Where We Once Belonged 135-65

Here are your “maps” from class on Friday. Your posts do not need to respond to them, but if you see any connection between the reading (135-65) and the maps, describe the pattern you see.

Fear of the moon: Fear of the moon.LaurenC

Memory: Memory.Brandon

Alofa’s legend: AlofaLengend.LaurenE

Alofa’s family tree: Alofa's Family Tree.Alivia

Fear of the Moon: Fear of the Moon.Shannon.Nate

Alofa’s family tree: Alofa's family tree.Melodi

Memory: Memory.BraelynMakayla

Memory: Memory.Jacob

Memory: Memory.JillCate


Lili: Lili


17 thoughts on “Where We Once Belonged 135-65

  1. For our maps we did sort of a family tree, and I thought it was interesting that we were asked to map before it was revealed that Pisa and Filiga were actually Alofa’s parents. This would probably have changed a lot about what we would have done and it definitely changes how I understand the story.


  2. I am still going crazy with all of these names. There are so many to remember, and some people are called multiple things. It doesn’t help that the stories jump around so much. I guess I’m a fan of more linear story telling. I have been lost or confused several times while reading.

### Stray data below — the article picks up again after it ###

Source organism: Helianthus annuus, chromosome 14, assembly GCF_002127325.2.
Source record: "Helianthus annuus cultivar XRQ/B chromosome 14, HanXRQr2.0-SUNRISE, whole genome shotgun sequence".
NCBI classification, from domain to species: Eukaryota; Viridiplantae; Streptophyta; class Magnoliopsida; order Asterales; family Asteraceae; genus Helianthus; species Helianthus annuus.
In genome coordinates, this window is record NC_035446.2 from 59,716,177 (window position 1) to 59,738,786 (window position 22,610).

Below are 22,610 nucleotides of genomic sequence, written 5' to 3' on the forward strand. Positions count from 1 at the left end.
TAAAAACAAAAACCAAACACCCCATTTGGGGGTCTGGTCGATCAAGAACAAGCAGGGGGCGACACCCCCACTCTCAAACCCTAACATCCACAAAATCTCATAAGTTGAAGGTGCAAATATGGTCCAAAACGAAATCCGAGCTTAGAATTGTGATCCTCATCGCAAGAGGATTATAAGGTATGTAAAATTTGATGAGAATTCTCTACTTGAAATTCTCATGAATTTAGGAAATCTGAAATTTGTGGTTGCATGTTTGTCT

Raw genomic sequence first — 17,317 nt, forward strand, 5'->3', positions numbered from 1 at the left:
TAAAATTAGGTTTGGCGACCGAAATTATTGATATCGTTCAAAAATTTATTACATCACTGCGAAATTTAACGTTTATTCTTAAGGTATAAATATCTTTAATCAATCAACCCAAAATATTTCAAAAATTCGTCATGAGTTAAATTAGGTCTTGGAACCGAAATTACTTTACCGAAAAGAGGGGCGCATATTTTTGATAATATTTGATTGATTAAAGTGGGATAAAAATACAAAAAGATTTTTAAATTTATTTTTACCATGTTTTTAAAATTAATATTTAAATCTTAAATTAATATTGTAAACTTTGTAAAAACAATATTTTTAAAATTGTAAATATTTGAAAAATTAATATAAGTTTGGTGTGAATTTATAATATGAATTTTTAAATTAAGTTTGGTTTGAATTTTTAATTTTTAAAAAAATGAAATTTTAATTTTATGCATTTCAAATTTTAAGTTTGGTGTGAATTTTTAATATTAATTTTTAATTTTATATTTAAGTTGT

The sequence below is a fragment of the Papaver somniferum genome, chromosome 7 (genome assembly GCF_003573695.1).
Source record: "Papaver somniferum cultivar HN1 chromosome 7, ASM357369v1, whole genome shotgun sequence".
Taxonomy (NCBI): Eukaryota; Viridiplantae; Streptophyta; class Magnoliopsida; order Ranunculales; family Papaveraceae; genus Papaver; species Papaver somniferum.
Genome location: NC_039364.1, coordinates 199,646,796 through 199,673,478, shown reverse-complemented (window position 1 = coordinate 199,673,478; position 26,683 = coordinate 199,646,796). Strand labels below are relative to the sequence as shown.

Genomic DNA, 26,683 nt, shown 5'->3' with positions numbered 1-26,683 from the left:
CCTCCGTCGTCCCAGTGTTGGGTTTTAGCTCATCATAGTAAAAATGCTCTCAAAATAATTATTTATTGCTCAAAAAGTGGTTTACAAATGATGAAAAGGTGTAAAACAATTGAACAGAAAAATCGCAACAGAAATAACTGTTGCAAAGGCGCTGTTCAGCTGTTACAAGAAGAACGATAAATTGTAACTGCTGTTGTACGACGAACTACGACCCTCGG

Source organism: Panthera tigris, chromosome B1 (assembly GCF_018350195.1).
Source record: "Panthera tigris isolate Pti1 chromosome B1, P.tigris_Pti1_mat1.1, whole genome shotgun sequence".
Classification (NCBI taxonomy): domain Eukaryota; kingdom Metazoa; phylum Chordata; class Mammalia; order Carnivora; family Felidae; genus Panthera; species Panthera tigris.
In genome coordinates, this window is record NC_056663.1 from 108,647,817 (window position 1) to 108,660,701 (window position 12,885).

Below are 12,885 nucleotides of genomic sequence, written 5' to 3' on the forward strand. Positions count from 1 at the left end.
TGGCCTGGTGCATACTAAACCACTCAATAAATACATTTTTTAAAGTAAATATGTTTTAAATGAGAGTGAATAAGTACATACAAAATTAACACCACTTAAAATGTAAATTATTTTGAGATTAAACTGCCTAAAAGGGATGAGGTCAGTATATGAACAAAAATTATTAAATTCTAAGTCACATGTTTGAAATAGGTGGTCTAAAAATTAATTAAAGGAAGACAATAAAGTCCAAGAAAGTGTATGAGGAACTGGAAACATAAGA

I was glad to get to more clarity about Alofa’s background. This section shared more about her parents. I knew that her father was Filiga (from the TV story), but I had no idea who her mother was or that Filiga has had three wives.

    I do wonder if Alofa is “beautiful” or not. The book says that all the women in the village say she is, that Pisa raised her ugly. Alofa says that she knows she’s ugly. I’m assuming that she isn’t as Pisa raised her to believe that she was. Overall, I’m just happy for some clarification-even if it’s immensely confusing at times.


  3. I loved the chapter titled “We” in this section of reading. While reading, it has become extremely apparent to me that the culture described in the book is heavily collective, and this section only made that more clear. The last line of the chapter really stuck out to me as the reader, as I’m sure it was intended to do. It says, “‘I’ is ‘we’…always.” This line effectively summed up the chapter that described the characters’ heavy reliance on one another and the collectivist culture of Samoa altogether.


  4. WHAT? It is mind blowing to me that Pisa is actually Alofa’s mom, according the chapter in this reading. When I did my family tree, according to the Alofa described in Friday’s reading, I was under the impression that Alofa was named after her supposed mother, Alofa. Had I known this beforehand, I would have created a separate branch for each of these stories. Additionally, I have noticed the prevalence of the “lizard” analogy, and that the legends of Earth and nature are imperative to the Samoan culture. I think this has a tremendous impact on how school is conducted in there culture, as well as how important religion is.


  5. I like that this book is told through multiple vignettes and that each of these serve an individual purpose, but it does leave me with a sense of confusion at points in regards to characters.